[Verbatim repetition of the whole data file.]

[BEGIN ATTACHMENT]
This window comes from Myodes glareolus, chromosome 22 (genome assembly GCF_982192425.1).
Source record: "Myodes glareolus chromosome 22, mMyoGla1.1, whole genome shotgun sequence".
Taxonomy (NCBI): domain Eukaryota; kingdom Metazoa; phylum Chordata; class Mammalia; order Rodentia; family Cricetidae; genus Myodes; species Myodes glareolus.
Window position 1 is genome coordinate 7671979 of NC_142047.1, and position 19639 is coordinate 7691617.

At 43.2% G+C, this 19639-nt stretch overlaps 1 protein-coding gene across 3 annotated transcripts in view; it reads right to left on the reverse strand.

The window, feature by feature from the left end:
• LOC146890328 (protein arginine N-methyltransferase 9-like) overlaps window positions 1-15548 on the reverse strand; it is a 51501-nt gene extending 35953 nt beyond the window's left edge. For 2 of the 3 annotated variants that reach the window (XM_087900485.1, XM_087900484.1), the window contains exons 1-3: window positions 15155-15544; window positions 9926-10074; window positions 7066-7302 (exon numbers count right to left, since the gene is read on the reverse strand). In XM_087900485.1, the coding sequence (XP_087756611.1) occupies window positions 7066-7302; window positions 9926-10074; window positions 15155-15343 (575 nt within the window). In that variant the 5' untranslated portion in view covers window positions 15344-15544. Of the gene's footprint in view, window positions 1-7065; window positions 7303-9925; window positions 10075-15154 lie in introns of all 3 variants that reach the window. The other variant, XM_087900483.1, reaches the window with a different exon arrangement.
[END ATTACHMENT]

This window comes from Myodes glareolus, chromosome 22 (genome assembly GCF_982192425.1).
Source record: "Myodes glareolus chromosome 22, mMyoGla1.1, whole genome shotgun sequence".
Taxonomy (NCBI): domain Eukaryota; kingdom Metazoa; phylum Chordata; class Mammalia; order Rodentia; family Cricetidae; genus Myodes; species Myodes glareolus.
Window position 1 is genome coordinate 7671979 of NC_142047.1, and position 19639 is coordinate 7691617.

At 43.2% G+C, this 19639-nt stretch overlaps 1 protein-coding gene across 3 annotated transcripts in view; it reads right to left on the reverse strand.

The window, feature by feature from the left end:
• LOC146890328 (protein arginine N-methyltransferase 9-like) overlaps window positions 1-15548 on the reverse strand; it is a 51501-nt gene extending 35953 nt beyond the window's left edge. For 2 of the 3 annotated variants that reach the window (XM_087900485.1, XM_087900484.1), the window contains exons 1-3: window positions 15155-15544; window positions 9926-10074; window positions 7066-7302 (exon numbers count right to left, since the gene is read on the reverse strand). In XM_087900485.1, the coding sequence (XP_087756611.1) occupies window positions 7066-7302; window positions 9926-10074; window positions 15155-15343 (575 nt within the window). In that variant the 5' untranslated portion in view covers window positions 15344-15544. Of the gene's footprint in view, window positions 1-7065; window positions 7303-9925; window positions 10075-15154 lie in introns of all 3 variants that reach the window. The other variant, XM_087900483.1, reaches the window with a different exon arrangement.